Universities are quietly skirmishing with US government contract officers over new restrictions on research and eyeing ominous language in the Homeland Security law which they fear portends more trouble in the future.

Duke University used to see about one government contract a year that required scientists involved in fundamental research to submit manuscripts for pre-publication review. Such clauses are anathema to most universities, which consider free communication of findings essential to the scientific enterprise.

But in the wake of the terrorist attacks on New York and Washington, DC, the North Carolina-based institution encountered contract after contract with pre-publication review requirements even though the research was not classified.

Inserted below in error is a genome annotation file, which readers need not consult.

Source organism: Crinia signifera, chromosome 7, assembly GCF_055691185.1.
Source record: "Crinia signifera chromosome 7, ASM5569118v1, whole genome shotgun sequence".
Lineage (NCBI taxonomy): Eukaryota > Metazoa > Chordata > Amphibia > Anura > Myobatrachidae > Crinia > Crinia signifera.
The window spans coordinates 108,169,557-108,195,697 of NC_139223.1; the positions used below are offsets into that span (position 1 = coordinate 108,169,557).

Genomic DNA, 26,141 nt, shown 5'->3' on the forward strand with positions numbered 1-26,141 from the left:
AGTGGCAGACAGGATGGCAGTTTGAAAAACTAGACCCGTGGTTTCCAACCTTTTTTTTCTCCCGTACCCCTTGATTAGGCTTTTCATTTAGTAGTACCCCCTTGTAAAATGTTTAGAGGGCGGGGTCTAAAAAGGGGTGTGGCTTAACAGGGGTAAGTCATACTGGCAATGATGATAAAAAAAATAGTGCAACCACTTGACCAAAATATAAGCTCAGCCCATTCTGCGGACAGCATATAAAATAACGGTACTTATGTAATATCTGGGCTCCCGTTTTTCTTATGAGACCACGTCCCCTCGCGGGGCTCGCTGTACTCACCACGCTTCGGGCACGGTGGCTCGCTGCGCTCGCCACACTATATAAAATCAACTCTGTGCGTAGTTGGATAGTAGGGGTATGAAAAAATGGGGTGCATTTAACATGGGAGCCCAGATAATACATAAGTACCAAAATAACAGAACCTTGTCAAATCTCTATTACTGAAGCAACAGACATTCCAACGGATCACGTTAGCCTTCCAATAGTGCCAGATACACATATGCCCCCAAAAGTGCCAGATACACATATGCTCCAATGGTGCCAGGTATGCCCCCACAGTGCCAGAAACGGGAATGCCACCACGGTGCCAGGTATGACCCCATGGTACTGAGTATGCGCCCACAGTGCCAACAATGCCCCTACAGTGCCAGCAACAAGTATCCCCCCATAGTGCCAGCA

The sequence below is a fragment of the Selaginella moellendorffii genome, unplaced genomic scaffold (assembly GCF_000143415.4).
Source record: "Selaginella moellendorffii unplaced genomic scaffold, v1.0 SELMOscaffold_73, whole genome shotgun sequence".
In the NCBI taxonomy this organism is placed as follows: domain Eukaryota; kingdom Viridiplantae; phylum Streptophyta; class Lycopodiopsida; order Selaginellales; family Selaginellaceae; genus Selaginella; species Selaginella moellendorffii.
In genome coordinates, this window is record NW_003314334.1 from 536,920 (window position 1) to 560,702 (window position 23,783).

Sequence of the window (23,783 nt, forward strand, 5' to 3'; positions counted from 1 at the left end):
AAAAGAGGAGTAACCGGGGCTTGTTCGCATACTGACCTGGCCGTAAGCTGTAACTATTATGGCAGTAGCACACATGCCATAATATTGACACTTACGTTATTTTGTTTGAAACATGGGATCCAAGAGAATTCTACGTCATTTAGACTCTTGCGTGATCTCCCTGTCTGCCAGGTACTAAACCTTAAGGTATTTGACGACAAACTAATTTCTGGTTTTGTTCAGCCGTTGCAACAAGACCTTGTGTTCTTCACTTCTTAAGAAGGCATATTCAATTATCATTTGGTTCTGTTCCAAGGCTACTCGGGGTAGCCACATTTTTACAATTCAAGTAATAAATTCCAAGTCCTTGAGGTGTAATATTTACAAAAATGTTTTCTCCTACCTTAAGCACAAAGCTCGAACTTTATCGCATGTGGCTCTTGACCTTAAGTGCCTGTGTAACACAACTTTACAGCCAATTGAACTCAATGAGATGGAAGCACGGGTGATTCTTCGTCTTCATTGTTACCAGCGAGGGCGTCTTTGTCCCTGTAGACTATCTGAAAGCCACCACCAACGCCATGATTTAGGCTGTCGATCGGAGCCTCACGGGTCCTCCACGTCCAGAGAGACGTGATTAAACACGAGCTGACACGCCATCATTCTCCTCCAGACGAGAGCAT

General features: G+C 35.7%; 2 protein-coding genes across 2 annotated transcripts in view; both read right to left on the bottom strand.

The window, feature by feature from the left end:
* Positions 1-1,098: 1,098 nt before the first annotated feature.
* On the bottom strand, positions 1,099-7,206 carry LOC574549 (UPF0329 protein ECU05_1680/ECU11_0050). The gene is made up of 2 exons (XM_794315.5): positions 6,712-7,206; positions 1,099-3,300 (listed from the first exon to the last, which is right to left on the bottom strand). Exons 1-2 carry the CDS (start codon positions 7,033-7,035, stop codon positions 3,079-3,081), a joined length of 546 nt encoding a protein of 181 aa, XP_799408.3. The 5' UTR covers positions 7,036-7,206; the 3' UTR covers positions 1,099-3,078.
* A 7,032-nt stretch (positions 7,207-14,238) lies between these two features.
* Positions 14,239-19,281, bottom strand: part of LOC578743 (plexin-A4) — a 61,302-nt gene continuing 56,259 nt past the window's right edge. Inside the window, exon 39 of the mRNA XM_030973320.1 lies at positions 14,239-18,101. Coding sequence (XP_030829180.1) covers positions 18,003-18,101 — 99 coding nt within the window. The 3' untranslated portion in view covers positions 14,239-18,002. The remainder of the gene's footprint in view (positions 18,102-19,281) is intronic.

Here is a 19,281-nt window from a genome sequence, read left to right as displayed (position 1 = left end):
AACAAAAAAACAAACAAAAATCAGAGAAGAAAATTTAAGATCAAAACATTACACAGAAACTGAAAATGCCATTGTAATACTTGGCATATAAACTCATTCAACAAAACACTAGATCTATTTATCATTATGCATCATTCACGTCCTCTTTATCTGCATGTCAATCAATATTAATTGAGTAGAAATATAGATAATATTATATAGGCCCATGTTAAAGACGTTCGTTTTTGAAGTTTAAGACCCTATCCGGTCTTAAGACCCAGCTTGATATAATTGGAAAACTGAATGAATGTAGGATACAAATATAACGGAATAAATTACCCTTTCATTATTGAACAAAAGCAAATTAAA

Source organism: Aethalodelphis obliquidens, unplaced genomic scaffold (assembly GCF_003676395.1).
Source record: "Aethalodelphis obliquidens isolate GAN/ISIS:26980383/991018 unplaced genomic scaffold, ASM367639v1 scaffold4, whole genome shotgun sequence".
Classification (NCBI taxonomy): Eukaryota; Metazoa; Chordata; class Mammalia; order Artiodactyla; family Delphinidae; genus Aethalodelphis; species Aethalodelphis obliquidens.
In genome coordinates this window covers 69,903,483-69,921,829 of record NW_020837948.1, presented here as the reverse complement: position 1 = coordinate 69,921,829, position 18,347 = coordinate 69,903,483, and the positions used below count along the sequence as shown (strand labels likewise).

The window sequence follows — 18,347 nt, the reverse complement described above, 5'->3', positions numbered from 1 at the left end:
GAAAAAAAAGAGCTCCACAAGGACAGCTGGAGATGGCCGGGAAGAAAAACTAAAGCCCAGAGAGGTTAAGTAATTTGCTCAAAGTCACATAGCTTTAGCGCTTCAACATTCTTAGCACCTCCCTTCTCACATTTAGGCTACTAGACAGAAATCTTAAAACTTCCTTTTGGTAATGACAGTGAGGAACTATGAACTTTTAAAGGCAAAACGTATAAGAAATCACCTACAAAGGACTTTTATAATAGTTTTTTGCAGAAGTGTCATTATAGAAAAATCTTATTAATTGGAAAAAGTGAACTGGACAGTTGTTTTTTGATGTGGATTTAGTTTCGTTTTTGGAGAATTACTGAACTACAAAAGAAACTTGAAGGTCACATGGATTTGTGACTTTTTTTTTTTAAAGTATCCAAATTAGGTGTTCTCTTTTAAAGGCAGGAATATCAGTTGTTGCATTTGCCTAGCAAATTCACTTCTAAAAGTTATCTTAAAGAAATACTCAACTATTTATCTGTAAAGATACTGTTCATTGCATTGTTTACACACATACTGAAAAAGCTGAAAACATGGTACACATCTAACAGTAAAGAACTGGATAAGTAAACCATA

"There was a rush of these that appeared," James Siedow, Duke vice provost for research, told The Scientist. Normally Duke saw one restrictive contract a year. Four appeared in the months following the terrorist attacks of September 11, 2001; three or...

Interested in reading more?

Become a Member of

Receive full access to more than 35 years of archives, as well as TS Digest, digital editions of The Scientist, feature stories, and much more!